Rated R for violence, drug/alcohol use and language throughout, and sexual content - involving teens

Video :4stars:
I can’t verify with 100% certainty, but “Kicks” is almost certainly a digitally shot production. Given a 2.39:1 AVC encode transfer on the Blu-ray, it looks really crisp and sharp. The Urban setting shows off some fantastic detailing and textural moments that make you feel like you could reach out and touch the dirty chain link fence or the paint peeling off the walls of a rundown house. Intimate detailing is well done with heavy jackets and hoodies showing some great fine point detailing with the stitching and weave. Colors are normally neutral and rather dim, but there are some really strong primaries that act as a contrast for the dingy looking neighborhood. The bright reds of the Air Jordan’s, or the deep maroon of blood on someone’s face. Or the bright yellow a nerf gun in the backyard all are brilliantly saturated and almost pop off the screen. The blacks are solid enough, with good shadow detail and inky levels. There is a little bit of aliasing here and there and some occasional mosquito noise in the background, but nothing overly aggressive. A solid entry from Universal to be sure.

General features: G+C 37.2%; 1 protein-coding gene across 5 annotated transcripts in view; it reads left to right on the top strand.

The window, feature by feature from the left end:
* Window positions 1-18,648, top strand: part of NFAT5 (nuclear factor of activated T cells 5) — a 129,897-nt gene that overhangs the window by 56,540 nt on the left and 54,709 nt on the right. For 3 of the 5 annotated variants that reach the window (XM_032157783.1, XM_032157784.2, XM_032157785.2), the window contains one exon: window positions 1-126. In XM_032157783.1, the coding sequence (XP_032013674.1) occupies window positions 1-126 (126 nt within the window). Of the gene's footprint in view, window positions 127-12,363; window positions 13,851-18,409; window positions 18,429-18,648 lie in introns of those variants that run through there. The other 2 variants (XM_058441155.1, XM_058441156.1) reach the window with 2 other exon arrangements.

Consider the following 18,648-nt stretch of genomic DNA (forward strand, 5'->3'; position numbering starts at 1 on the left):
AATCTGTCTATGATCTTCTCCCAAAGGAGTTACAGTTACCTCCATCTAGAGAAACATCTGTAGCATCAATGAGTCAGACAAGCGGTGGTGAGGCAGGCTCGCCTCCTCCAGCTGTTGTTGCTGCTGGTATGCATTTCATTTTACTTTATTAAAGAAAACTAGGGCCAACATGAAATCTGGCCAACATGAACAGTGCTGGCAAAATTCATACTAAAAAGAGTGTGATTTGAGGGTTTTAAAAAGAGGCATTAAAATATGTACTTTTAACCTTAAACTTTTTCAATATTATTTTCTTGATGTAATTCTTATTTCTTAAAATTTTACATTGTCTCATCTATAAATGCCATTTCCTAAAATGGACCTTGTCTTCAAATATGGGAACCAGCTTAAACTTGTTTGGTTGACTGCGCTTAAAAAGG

Audio :4stars:
“Kicks” features a fairly standard dramatic mix in DTS-HD MA 5.1. The front end of the track is the main focus with well replicated dialogue and a few more action oriented bits (such as when Brandon and his buddies break into Flaco’s house). The surrounds aren’t give a whole lot of work, but they do come alive with the sounds of a few interspersed gunshots and the incident with the car. Otherwise they’re left quiet until the electronic score and hip hop music kicks in. Talking about the music, it’s one of the more enjoyable aspects about the mix and brings a full bodied and rich sound to the movie, intertwining the boy’s freestyling with the works of other, more well respected singers. The LFE is brought out fully in those musical numbers, but it also compliments the accompanying gunshots and the sound of a train rattling over the tracks here and there.